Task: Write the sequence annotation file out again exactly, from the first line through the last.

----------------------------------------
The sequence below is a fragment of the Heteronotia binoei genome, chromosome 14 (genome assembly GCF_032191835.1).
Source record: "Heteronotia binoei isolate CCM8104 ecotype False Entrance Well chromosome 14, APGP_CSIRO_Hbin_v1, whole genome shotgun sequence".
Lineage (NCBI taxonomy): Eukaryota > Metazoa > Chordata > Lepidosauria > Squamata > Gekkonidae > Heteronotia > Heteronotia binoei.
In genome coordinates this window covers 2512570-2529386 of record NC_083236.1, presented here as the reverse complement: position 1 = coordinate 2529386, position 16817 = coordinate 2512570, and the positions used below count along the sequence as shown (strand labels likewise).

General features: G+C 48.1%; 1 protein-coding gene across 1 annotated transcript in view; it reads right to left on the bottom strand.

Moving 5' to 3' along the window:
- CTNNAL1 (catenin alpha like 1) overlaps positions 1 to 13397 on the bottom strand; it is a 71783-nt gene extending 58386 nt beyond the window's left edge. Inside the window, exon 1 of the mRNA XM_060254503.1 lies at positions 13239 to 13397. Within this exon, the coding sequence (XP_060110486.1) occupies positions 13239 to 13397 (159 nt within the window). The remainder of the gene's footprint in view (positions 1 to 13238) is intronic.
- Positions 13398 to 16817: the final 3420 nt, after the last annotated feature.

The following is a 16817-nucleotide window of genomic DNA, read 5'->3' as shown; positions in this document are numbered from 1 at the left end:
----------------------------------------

The sequence below is a fragment of the Heteronotia binoei genome, chromosome 14 (genome assembly GCF_032191835.1).
Source record: "Heteronotia binoei isolate CCM8104 ecotype False Entrance Well chromosome 14, APGP_CSIRO_Hbin_v1, whole genome shotgun sequence".
Lineage (NCBI taxonomy): Eukaryota > Metazoa > Chordata > Lepidosauria > Squamata > Gekkonidae > Heteronotia > Heteronotia binoei.
In genome coordinates this window covers 2512570-2529386 of record NC_083236.1, presented here as the reverse complement: position 1 = coordinate 2529386, position 16817 = coordinate 2512570, and the positions used below count along the sequence as shown (strand labels likewise).

General features: G+C 48.1%; 1 protein-coding gene across 1 annotated transcript in view; it reads right to left on the bottom strand.

Moving 5' to 3' along the window:
- CTNNAL1 (catenin alpha like 1) overlaps positions 1 to 13397 on the bottom strand; it is a 71783-nt gene extending 58386 nt beyond the window's left edge. Inside the window, exon 1 of the mRNA XM_060254503.1 lies at positions 13239 to 13397. Within this exon, the coding sequence (XP_060110486.1) occupies positions 13239 to 13397 (159 nt within the window). The remainder of the gene's footprint in view (positions 1 to 13238) is intronic.
- Positions 13398 to 16817: the final 3420 nt, after the last annotated feature.

The following is a 16817-nucleotide window of genomic DNA, read 5'->3' as shown; positions in this document are numbered from 1 at the left end: